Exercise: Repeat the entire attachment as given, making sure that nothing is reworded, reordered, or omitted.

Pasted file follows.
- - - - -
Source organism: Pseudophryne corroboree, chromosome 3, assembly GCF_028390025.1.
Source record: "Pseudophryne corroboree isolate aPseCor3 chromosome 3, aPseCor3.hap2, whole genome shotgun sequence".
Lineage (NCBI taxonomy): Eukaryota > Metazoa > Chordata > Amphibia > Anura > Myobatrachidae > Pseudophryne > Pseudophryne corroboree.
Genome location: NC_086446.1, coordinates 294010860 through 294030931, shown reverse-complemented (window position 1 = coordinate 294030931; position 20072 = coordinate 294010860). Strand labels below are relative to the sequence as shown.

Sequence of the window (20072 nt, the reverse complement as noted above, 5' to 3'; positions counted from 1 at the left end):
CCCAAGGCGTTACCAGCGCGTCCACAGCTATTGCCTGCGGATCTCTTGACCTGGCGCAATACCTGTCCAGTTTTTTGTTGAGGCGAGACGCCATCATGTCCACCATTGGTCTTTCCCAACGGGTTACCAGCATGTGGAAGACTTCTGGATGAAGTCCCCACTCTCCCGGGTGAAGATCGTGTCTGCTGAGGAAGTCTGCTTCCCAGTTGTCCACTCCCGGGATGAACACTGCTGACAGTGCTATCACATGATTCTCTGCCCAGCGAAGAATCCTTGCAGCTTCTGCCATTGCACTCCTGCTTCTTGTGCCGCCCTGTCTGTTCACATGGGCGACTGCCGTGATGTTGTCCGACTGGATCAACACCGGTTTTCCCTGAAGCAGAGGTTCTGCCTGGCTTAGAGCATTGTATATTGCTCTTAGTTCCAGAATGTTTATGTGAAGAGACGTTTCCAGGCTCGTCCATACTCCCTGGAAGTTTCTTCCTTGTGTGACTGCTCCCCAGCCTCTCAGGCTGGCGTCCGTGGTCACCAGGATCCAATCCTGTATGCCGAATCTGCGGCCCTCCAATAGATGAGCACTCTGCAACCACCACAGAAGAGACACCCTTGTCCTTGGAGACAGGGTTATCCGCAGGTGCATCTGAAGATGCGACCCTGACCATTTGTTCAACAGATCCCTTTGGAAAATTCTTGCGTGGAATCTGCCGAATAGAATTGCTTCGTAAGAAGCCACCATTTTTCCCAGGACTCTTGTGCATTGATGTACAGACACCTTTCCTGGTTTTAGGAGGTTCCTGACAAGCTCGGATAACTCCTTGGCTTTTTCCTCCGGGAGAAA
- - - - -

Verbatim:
Source organism: Pseudophryne corroboree, chromosome 3, assembly GCF_028390025.1.
Source record: "Pseudophryne corroboree isolate aPseCor3 chromosome 3, aPseCor3.hap2, whole genome shotgun sequence".
Lineage (NCBI taxonomy): Eukaryota > Metazoa > Chordata > Amphibia > Anura > Myobatrachidae > Pseudophryne > Pseudophryne corroboree.
Genome location: NC_086446.1, coordinates 294010860 through 294030931, shown reverse-complemented (window position 1 = coordinate 294030931; position 20072 = coordinate 294010860). Strand labels below are relative to the sequence as shown.

Sequence of the window (20072 nt, the reverse complement as noted above, 5' to 3'; positions counted from 1 at the left end):
CCCAAGGCGTTACCAGCGCGTCCACAGCTATTGCCTGCGGATCTCTTGACCTGGCGCAATACCTGTCCAGTTTTTTGTTGAGGCGAGACGCCATCATGTCCACCATTGGTCTTTCCCAACGGGTTACCAGCATGTGGAAGACTTCTGGATGAAGTCCCCACTCTCCCGGGTGAAGATCGTGTCTGCTGAGGAAGTCTGCTTCCCAGTTGTCCACTCCCGGGATGAACACTGCTGACAGTGCTATCACATGATTCTCTGCCCAGCGAAGAATCCTTGCAGCTTCTGCCATTGCACTCCTGCTTCTTGTGCCGCCCTGTCTGTTCACATGGGCGACTGCCGTGATGTTGTCCGACTGGATCAACACCGGTTTTCCCTGAAGCAGAGGTTCTGCCTGGCTTAGAGCATTGTATATTGCTCTTAGTTCCAGAATGTTTATGTGAAGAGACGTTTCCAGGCTCGTCCATACTCCCTGGAAGTTTCTTCCTTGTGTGACTGCTCCCCAGCCTCTCAGGCTGGCGTCCGTGGTCACCAGGATCCAATCCTGTATGCCGAATCTGCGGCCCTCCAATAGATGAGCACTCTGCAACCACCACAGAAGAGACACCCTTGTCCTTGGAGACAGGGTTATCCGCAGGTGCATCTGAAGATGCGACCCTGACCATTTGTTCAACAGATCCCTTTGGAAAATTCTTGCGTGGAATCTGCCGAATAGAATTGCTTCGTAAGAAGCCACCATTTTTCCCAGGACTCTTGTGCATTGATGTACAGACACCTTTCCTGGTTTTAGGAGGTTCCTGACAAGCTCGGATAACTCCTTGGCTTTTTCCTCCGGGAGAAA